The researchers were keen to note that telemedicine consultations seemed to be associated more with use of broad spectrum antibiotics more frequently unlike in in-person visits. About a million people used devices such as Smartphones in 2014 to remotely engage with the physicians who were working for the telemedicine companies even though some few studies seems to compare in- person physician appointments with in- person appointments. A team of researchers currently evaluated the outcomes of about 1725 consultations by patients having acute respiratory infections at Teladocic, a big telemedicine company  and about 64, 099 consultations at the physician’s office using data collected between April 2012 and October 2013 for those aged 18 and 64 years.

What the researchers found out

Essentially, all those who participated in the study were ideally members of California Public Employees Retirement System that had contracted Teledoc since April 2012. Researchers were keen to note that the oral antibiotic prescriptions that had been filled within the 3 days of consultations had identified a huge spectrum of antibiotics, i.e. macrolides and fluoroquinolones. There was about the same percentage of visits taken by patients for acute respiratory infections that had resulted in antibiotic treatment which was nearly the same in either setting. But there was a high likelihood of the Teladoc clinicians to prescribe antibiotics as a means for treating bronchitis and pharyngitis and the likelihood of prescribing them for nasopharyngitis and respiratory infection was less likely just like the clinicians for in- person visits. Besides, there was a high likelihood of Teladoc clinicians prescribing more antibiotics, which essentially stood at 86% for Teladoc in comparison to 56% for the physician office visits.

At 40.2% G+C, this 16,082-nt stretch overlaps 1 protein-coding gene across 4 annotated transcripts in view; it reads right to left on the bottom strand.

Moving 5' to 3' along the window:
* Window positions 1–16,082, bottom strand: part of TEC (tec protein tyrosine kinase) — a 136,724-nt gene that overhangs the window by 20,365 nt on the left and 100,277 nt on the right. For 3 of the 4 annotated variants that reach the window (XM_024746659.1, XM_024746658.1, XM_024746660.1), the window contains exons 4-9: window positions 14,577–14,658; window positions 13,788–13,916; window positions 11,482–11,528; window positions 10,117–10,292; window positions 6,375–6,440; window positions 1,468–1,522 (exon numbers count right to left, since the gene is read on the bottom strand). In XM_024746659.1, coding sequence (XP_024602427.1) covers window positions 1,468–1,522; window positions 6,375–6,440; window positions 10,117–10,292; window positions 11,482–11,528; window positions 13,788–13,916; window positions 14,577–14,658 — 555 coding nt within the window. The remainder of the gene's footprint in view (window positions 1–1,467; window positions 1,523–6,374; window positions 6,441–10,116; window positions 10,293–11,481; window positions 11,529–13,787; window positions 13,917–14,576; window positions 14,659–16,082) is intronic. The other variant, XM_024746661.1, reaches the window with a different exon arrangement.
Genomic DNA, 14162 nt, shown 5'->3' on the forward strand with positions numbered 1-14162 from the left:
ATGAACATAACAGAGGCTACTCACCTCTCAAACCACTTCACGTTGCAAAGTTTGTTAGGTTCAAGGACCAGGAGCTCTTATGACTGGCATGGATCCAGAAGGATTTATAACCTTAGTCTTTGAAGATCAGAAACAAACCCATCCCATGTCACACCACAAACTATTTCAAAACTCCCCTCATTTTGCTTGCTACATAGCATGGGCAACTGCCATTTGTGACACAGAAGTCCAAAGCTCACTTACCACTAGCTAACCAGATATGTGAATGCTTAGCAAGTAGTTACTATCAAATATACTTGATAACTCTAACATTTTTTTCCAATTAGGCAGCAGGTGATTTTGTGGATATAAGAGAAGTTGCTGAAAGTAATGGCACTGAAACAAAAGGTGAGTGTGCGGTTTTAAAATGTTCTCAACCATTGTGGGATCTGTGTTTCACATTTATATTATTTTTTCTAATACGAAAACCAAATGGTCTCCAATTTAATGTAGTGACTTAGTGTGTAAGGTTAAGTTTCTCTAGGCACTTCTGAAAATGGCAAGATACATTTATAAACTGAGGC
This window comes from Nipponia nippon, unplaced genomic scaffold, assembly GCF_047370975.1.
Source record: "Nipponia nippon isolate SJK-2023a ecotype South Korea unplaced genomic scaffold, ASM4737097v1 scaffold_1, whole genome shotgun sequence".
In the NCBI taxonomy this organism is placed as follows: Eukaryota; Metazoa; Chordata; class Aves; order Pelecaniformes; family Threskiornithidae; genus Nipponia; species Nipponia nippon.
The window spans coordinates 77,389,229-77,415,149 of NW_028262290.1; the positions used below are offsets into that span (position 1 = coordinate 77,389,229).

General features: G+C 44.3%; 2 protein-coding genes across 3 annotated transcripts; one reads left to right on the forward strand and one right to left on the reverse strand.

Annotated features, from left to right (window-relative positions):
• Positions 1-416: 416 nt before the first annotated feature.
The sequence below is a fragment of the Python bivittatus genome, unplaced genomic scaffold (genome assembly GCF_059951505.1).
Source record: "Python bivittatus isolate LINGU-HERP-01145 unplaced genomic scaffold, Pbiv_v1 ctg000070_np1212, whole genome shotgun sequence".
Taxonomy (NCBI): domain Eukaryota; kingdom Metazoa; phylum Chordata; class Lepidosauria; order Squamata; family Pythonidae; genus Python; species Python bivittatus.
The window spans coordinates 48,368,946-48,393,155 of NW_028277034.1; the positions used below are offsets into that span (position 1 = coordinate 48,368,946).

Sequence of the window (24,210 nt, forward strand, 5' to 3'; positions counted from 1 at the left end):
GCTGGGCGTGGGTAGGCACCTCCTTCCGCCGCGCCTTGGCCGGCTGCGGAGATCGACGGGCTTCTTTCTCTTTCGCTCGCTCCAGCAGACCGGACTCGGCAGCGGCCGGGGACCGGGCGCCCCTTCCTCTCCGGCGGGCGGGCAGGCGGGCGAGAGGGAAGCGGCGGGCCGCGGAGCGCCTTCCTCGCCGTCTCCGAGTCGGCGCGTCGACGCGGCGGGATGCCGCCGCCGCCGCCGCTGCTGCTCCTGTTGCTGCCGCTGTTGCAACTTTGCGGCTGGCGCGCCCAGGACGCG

Common antibiotics were prescribed at similar rates by these two settings, i.e. azithromycin that stood at 58% for Teladoc and 45% for physician offices, amoxicillin that was 27% for Teladoc and 29% for physician offices and levofloxacin that was %% and 3% for Physician offices and Teladoc respectively. A

Inappropriate antibiotic prescriptions

According to these findings, prescription of antibiotics was found to be inappropriate like for bronchitis in either of the settings as warned by the investigators. Concern is also cited as well for the overreliance of telemedicine when it came to broad spectrum of antibiotics and this might lead to resistance developing. The researchers came with a hypothesis that Teladoc physicians seemed to favor a broad spectrum of drugs more as a compensation for the limited information available to patients in comparison with what is available at the physician’s office. It was suggested by the researchers that there is need for direct to consumer firms to work harder when it comes to educating patients and physicians on the best antibiotic prescription.